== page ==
When Spring truly arrives in Odessa, sometime in April or May, many Odessites suddenly recall that they have a “dacha.” A “dacha” is a summer home outside of the city, or a residence used for weekend getaways. One hundred years ago, only the wealthy could afford them, but today dachas are attainable for a lot of residents, with many properties located in and around Odessa. Some spend their time at the dacha engaged in gardening. Others simply relax and enjoy a break from city life, bathing in the Black Sea or its estuaries, making barbecue and drinking wine. Odessan dachas often possess unique architectural or cultural value — in some cases, both.
The Russian word “dacha” comes from the verb “davat” — “to give.” It is believed that the first dacha appeared in Russia at the beginning of the 18th Century, during the reign of Peter the 1st. The Tsar “gave,” or “daval,” estates to those close to him, as a reward for their service to the state. By the 19th Century, dachas were fashionable in the Russian Empire, and they were widely built or rented for the summer. Summer life on the dacha became a routine practice for aristocracy and the middle class — a custom vividly manifested in the literature and art of the period. The prosperous residents of Odessa, which at the time was part of the Russian Empire, were also eagerly acquiring dachas. Odessa’s dachas benefitted from a wonderful natural setting: the city is located on the Black Sea, and so the once deserted territory bordering the residential areas was being populated with beautiful and stately homes in a classical style. Entire “dacha neighborhoods” appeared around Odessa, like the modern-day Frantsuzky Boulevard and Velykyy Fontan (in modern day situated within the city limits).
As in Saint Petersburg and Moscow, the dachas of the Odessan intelligentsia often became informal hubs of cultural life. Ivan Bunin, Aleksandr Kuprin and Anton Chekhov all spent time at Odessan dachas. There, in the seclusion of their country homes, Isaac Babel and Konstantin Paustovsky wrote their stories, along with many other writers, poets and artists who created their works while at the dacha. Interestingly, it is widely believed that the the inspiration for Anton Chekhov’s famous play “The Cherry Orchard” came from the sale of a noble estate on Torhova Street, which at the time was located on the outskirts of the city. Chekhov’s acquaintance, Olga Vasilyeva, inherited an estate with an orchard — she is represented by Anya in the play. Vasilyeva met Chekhov in Nice; it is even said that she was in love with him. From their correspondence it is evident that they maintained a close relationship; also, Vasilyeva translated the stories of the Russian author into English. In 1900, Olga inherited her dacha, and Chekhov, who had been to Odessa several times, wrote her a letter advising how much money one might expect from the sale of a home with a cherry orchard. There is further evidence to suggest that Vasilyeva and her dacha served as the story’s inspiration. For example, Olga wrote to Anton Pavlovich that she experienced a ride in a hot-air balloon in Paris, an event which is recounted in “The Cherry Orchard.” Additionally, Ivan Bunin wrote about the play, “…nowhere in Russia could you find an orchard entirely of cherry trees.” There were such orchards in Ukraine, however. The play was completed in 1903, the same year that Olga married and became Olga Mileant. Chekhov died in 1904.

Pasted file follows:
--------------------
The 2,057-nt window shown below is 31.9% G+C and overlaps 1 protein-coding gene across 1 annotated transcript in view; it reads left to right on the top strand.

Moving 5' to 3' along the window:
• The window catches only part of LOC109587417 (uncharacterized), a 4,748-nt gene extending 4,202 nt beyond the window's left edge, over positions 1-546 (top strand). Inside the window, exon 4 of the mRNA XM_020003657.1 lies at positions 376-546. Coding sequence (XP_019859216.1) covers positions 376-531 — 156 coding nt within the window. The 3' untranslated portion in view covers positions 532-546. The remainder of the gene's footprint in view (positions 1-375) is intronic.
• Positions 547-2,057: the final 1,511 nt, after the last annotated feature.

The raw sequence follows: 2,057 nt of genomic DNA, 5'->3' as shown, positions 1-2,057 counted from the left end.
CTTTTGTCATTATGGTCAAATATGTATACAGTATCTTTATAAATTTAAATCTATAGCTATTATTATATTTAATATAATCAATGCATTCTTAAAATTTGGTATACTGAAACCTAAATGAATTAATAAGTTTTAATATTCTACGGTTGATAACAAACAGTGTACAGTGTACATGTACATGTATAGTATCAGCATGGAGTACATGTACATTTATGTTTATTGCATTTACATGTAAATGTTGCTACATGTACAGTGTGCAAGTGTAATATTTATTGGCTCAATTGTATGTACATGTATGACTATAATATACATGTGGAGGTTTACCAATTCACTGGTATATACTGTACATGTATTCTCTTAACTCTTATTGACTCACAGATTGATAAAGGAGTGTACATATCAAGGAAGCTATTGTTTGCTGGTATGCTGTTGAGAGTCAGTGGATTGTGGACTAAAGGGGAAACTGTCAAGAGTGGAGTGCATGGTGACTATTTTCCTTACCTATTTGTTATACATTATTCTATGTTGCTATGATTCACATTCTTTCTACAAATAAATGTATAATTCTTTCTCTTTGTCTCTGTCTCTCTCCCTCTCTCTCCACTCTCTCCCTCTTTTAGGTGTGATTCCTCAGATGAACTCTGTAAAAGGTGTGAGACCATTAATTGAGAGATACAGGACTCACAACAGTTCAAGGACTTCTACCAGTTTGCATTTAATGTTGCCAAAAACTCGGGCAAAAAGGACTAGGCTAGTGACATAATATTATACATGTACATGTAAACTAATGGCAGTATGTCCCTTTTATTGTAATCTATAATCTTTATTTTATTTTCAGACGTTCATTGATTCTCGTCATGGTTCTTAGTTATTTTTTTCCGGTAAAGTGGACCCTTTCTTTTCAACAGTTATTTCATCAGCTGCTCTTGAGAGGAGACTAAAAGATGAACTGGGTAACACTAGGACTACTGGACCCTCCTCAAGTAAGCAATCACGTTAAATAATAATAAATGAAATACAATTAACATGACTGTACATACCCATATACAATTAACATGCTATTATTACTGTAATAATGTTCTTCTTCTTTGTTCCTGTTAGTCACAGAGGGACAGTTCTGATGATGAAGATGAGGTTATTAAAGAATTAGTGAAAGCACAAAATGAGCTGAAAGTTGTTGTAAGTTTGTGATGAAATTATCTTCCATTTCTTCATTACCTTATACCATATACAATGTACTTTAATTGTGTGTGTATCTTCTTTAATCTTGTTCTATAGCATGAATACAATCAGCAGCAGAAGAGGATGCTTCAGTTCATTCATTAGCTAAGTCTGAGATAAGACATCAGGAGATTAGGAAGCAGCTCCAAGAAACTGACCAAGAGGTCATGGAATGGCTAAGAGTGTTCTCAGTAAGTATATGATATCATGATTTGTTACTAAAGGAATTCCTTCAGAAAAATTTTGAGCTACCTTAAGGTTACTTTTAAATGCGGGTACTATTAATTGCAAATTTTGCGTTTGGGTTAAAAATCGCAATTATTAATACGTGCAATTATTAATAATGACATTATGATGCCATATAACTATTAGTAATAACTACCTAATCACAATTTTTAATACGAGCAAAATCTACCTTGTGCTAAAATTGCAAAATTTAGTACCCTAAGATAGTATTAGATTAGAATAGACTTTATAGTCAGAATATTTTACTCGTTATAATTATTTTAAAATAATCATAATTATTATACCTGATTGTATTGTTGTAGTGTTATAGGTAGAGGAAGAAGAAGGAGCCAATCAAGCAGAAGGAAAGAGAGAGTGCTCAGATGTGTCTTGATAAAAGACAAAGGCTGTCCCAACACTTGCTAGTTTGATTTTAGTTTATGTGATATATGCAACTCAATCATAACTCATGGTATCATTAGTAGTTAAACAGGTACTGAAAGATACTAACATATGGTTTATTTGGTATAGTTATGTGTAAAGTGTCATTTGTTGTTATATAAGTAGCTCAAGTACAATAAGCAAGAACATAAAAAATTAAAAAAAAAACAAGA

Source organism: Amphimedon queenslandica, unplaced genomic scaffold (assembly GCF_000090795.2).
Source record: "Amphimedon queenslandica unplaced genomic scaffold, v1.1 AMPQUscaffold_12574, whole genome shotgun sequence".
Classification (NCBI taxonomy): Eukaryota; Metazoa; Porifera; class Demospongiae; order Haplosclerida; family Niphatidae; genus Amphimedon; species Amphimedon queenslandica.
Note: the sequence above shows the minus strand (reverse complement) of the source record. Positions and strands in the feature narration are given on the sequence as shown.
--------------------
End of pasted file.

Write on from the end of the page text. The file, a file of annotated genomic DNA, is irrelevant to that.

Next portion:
After the Revolution of 1917, many of the old dachas and mansions on Frantsuzky Boulevard and Velykyy Fontan were nationalized, turned into sanatoriums, kindergartens and restaurants. Only a few have survived to the present day, becoming one of the forgotten architectural highlights of Odessa. On a sunny day, you could take a picturesque walk along these noble estates. One possible route: Paraskeva Dacha (42 Frantsuzky Boulevard), the Mavrokordato Dacha (44 Frantsuzky Boulevard), the Brunna Dacha (50 Frantsuzky Boulevard, by the botanical garden), and the Ashkenazi Dacha (85 Frantsuzky Boulevard, now the Chkalova Sanatorium).
Of course, dacha life in Odessa continued after the revolution, becoming more of a mass phenomenon. In the Soviet Union in the middle of the 20th Century, plots of around 600-800 square meters were distributed to residents of the city, on which they were allowed to build summer homes no higher than one story. At the dachas, Odessites tended to vegetable gardens that helped many people survive in conditions of food shortages. The most prestigious dachas in Odessa continued to be those on the seashore. There is little land there, and it’s less suited for growing fruits and vegetables, so these dachas were intended mainly for leisure. The legacy of the dacha life is a special world, with its own lifestyle, traditions and language. To immerse yourself in the atmosphere of the Odessan dacha, you should read Konstantin Paustovsky’s book “The Time of Great Expectations,” about his meetings with Isaac Babel in 1921 at a dacha on Velykyy Fontan. Or, listen to the audio-book narrated by the well-known Odessan humorist Mikhail Zhvanetsky, “Odessan Dachas.”
Of course, the best option is to befriend a local and visit an authentic Odessan dacha to enjoy shashlik and wine. You may end up drinking beer and eating smoked fish instead, but that’s not essential — good company and an unforgettable experience are guaranteed. And if you were to record all of these “Odessan conversations” at the dacha, you would have material for your very own book or screenplay!
Vadim Goloperov is a staff writer for The Odessa Review.